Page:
Time and money. Both consciously and implicitly these are two things we most value. We also model other values with time and money. We give time and money to whatever we make our highest priorities. Do you really want to know where your heart is? Take an honest look where you direct your time and money. This can be especially revealing with what we call our “discretionary spending”––whatever gets our money once the essential bills are paid (and all of us might need a reality check on what we think is “essential”).

What does this have to do with the Epiphany? Think about the “wise men”, these magi from the east who traveled so far to find and worship the Baby Jesus. They left all that was familiar. They exchanged the safety of home for travel that was often dangerous and certainly difficult over a great distance. We do not know if their gifts were a portion of their wealth or if those gifts represented a huge sacrifice or even a consolidation of all their material possessions; whichever, the gifts of gold, frankincense, and myrrh were significant.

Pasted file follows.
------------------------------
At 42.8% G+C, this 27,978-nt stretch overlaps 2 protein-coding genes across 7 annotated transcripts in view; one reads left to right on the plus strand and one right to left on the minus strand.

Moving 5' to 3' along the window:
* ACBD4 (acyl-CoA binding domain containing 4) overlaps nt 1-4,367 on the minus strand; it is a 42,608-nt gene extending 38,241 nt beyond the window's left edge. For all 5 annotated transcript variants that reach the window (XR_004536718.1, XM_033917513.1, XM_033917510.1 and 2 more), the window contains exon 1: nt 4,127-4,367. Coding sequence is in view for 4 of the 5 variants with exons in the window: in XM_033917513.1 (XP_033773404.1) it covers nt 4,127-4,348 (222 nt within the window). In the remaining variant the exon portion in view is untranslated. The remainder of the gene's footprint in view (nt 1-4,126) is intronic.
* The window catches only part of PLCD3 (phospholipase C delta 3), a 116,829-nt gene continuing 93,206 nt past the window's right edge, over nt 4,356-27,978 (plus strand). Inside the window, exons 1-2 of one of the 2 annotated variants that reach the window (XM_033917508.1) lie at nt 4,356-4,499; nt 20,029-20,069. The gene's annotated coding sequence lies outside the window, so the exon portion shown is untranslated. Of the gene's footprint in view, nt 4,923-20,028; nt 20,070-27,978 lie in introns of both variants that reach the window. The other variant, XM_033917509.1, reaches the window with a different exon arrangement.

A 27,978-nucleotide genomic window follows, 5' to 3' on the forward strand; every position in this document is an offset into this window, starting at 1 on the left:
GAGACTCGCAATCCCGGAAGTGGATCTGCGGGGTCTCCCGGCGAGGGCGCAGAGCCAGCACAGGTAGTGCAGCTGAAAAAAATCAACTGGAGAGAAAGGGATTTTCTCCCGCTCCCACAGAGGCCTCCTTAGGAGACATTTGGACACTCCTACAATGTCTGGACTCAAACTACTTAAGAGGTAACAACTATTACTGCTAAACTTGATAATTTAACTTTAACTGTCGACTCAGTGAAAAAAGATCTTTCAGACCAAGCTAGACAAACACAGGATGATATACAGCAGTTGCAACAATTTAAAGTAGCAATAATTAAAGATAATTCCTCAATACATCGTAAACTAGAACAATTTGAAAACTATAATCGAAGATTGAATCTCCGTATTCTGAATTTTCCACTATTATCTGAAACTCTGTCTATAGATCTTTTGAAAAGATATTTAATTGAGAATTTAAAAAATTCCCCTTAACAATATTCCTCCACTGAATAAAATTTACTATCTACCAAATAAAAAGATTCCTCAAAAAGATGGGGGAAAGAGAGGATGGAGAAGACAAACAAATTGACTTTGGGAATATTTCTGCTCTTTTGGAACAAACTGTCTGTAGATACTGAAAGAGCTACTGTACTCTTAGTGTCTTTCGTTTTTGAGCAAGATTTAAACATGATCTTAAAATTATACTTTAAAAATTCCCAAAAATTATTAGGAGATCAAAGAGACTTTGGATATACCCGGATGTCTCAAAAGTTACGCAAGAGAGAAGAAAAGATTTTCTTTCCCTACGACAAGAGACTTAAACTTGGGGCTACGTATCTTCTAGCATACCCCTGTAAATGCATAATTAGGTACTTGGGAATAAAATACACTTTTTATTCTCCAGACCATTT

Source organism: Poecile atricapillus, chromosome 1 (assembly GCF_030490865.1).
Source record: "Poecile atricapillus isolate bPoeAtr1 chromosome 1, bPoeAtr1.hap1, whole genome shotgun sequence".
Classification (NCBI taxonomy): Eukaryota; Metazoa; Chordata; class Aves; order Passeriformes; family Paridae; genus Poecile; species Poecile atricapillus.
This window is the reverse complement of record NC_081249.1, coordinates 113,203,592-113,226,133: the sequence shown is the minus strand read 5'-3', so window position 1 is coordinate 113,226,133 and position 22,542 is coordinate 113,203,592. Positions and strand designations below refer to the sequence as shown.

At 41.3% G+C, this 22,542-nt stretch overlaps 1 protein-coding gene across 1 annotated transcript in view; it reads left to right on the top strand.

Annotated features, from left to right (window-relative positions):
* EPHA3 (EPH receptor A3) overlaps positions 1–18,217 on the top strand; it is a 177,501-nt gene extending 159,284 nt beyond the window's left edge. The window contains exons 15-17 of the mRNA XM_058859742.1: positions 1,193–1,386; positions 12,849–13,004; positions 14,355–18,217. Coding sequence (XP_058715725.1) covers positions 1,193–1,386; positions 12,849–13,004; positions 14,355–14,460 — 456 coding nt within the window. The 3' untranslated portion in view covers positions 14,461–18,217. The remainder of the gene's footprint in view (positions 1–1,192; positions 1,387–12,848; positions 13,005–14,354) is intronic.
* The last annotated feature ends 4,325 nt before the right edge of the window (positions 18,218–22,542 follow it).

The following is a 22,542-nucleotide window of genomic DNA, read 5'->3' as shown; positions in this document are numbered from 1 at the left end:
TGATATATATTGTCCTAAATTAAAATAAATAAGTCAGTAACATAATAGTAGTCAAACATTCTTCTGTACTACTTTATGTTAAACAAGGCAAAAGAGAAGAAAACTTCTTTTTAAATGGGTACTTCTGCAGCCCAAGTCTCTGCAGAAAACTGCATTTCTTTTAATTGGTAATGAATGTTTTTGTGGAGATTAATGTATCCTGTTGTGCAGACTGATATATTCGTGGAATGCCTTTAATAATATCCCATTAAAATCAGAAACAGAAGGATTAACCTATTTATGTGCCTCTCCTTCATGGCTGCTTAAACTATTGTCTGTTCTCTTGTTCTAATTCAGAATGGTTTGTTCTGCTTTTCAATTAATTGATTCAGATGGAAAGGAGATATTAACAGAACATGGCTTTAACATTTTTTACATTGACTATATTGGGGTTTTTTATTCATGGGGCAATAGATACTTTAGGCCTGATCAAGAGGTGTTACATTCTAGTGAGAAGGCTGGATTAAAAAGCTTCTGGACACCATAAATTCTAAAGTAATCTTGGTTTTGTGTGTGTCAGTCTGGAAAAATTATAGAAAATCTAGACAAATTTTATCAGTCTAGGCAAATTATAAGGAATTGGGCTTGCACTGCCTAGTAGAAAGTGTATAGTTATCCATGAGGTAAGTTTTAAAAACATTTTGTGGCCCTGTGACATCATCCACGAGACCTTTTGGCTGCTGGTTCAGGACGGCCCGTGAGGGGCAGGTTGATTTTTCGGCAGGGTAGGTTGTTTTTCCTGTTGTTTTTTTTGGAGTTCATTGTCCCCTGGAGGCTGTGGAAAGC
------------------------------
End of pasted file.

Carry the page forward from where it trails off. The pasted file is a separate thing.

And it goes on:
It’s also significant that these magi set out not knowing exactly where they were going or what they would find. They had a desire for something beyond what was familiar and safe and comfortable. They were willing to risk. They were committed to seeking their heart’s desire. This should remind us of something the Scriptures say again and again: 

Moses told Israel: ….seek the Lord your God and you will find him, if you search after him with all your heart and with all your soul (Deuteronomy 4:29).

Isaiah reiterated: Seek the Lord while he may be found; call upon him while he is near (Isaiah 55:6-7).